A new invention nicknamed the "drinkable book" may be a cheap way to bring clean drinking water to the people who need it the most.
Lack of access to clean drinking water is arguably the biggest problem facing the world's poorest people today, and the number suffering from it is only bound to increase over the next few decades. Sometimes water seems easier to find on other planets than right here at home. Luckily, scientists and inventors are working tirelessly on different ways to solve the problem, and the newest of these is the Drinkable Book.
How does it work? "All you need to do is tear out a paper, put it in a simple filter holder and pour water into it from rivers, streams, wells, etc. - and out comes clean water - and dead bacteria as well." That's inventor Dr. Teri Dankovich, a postdoctoral researcher at Carnegie Mellon University in Pittsburgh, who has been working on the book and its revolutionary pages for years now.
Each page contains written material providing instructions. The paper is treated and threaded with silver and copper nanoparticles, which kill bacteria that passes through the page. The results are on par with United States drinking water. One page can filter 100 liters of water; a single book can supply a person for four years.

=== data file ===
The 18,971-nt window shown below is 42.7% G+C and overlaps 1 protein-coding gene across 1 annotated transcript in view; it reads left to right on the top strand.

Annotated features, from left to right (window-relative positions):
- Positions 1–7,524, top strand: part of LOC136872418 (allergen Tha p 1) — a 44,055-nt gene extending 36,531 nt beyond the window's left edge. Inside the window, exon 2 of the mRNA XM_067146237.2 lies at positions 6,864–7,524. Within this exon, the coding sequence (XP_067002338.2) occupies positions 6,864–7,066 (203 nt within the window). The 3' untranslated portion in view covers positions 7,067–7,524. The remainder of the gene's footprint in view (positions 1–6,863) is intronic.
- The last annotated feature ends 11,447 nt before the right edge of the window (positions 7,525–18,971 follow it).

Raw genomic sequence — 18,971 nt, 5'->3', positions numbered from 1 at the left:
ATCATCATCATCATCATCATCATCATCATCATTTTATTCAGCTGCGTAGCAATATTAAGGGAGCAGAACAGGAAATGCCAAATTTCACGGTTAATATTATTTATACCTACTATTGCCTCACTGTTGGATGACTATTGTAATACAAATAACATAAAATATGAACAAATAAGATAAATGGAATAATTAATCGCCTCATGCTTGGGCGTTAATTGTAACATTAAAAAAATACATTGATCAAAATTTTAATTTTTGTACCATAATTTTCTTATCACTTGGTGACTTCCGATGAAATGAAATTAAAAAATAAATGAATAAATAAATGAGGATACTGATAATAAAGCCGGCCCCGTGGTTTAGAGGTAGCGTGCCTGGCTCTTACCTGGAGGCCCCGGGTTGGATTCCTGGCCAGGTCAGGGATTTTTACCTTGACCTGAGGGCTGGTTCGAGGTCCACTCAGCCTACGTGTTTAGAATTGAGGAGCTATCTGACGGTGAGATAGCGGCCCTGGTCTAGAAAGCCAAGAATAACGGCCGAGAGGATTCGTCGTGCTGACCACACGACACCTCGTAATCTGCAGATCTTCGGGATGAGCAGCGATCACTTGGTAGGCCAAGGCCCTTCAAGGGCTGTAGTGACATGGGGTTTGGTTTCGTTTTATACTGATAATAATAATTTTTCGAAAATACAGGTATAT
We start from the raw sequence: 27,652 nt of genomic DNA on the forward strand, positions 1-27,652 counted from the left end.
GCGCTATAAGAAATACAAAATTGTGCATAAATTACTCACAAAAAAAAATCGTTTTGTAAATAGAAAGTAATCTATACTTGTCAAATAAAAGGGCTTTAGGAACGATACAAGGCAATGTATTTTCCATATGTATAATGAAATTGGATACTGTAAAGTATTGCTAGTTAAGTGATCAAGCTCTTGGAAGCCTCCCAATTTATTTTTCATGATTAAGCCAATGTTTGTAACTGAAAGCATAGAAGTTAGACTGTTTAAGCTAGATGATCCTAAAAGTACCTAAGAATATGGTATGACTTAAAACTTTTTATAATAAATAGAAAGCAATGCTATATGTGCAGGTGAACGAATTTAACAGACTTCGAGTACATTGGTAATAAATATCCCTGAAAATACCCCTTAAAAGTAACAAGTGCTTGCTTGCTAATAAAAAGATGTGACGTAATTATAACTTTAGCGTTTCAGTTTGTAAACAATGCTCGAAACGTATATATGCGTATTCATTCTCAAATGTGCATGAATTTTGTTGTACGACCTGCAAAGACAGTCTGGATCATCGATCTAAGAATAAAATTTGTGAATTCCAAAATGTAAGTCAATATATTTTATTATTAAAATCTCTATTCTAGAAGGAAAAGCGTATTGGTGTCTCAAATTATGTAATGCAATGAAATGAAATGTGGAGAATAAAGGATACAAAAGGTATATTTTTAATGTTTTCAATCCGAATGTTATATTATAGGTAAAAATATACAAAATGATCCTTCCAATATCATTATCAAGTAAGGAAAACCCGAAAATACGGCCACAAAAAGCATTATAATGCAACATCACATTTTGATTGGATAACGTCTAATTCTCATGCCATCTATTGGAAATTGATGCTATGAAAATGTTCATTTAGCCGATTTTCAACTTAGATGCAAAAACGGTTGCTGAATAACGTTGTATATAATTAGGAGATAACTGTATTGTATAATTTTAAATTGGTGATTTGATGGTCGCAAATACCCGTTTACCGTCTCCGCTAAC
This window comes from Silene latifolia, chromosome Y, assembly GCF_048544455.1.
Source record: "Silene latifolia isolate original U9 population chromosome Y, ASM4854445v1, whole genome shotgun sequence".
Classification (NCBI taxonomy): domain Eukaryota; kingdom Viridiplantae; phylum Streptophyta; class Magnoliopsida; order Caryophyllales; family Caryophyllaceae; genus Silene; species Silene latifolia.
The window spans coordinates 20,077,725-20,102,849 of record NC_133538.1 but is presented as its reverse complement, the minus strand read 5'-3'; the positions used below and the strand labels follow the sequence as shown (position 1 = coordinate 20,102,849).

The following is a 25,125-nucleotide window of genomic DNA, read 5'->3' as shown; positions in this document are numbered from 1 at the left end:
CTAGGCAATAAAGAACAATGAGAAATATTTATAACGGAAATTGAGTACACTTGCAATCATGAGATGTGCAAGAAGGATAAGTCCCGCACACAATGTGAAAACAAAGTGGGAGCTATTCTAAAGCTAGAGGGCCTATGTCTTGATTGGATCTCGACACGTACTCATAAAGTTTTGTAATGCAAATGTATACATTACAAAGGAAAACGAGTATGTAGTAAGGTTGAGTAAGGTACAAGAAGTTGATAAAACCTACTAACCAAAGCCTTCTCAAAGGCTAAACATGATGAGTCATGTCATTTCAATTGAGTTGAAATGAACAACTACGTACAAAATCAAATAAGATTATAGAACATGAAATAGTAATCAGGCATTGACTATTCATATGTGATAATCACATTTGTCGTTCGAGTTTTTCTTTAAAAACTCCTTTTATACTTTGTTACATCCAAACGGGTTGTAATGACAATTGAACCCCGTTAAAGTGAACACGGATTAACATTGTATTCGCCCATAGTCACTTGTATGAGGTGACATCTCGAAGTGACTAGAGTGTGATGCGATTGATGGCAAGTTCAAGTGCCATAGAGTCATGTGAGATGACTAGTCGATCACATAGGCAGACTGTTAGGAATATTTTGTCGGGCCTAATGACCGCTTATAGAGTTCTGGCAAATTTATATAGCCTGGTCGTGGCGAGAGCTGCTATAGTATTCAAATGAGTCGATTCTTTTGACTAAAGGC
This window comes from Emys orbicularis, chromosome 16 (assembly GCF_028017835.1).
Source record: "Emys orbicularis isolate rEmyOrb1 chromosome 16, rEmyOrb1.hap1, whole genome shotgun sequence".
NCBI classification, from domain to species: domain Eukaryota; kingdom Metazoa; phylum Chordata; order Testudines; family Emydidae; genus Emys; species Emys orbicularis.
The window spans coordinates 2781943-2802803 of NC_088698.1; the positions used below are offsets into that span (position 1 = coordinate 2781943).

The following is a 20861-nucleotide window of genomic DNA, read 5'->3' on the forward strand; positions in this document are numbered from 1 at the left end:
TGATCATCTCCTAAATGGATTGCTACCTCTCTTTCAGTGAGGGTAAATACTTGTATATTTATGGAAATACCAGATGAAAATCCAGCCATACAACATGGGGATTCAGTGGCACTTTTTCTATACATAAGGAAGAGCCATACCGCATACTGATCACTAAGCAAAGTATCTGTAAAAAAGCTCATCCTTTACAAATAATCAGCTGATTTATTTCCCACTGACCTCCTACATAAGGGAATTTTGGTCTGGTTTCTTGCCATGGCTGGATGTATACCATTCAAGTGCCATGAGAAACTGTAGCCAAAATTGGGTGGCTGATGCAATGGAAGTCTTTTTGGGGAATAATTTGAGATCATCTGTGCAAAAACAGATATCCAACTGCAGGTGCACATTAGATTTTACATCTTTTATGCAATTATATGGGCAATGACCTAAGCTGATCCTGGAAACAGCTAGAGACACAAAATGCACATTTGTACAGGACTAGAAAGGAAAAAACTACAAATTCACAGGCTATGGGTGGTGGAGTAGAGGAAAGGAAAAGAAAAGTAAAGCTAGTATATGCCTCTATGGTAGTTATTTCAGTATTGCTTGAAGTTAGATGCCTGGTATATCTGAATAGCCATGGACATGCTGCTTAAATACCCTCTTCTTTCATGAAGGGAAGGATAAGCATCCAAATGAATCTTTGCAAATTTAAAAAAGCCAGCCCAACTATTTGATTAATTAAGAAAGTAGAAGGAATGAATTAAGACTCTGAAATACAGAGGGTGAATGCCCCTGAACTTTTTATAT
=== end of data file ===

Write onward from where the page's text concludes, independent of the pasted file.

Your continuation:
"It's directed towards communities in developing countries," she says, adding that nearly 700 million people do not have access to clean drinking water, and that number increases annually.
The book has already seen field tests in Bangladesh, Ghana, and South Africa, as well as numerous lab trials. Dankovich is presenting the book at the annual meeting of the American Chemical Society in Boston this week.
The idea of printing stories on the book's pages has also been floated. What books would fit best? A novelization of Waterworld, perhaps?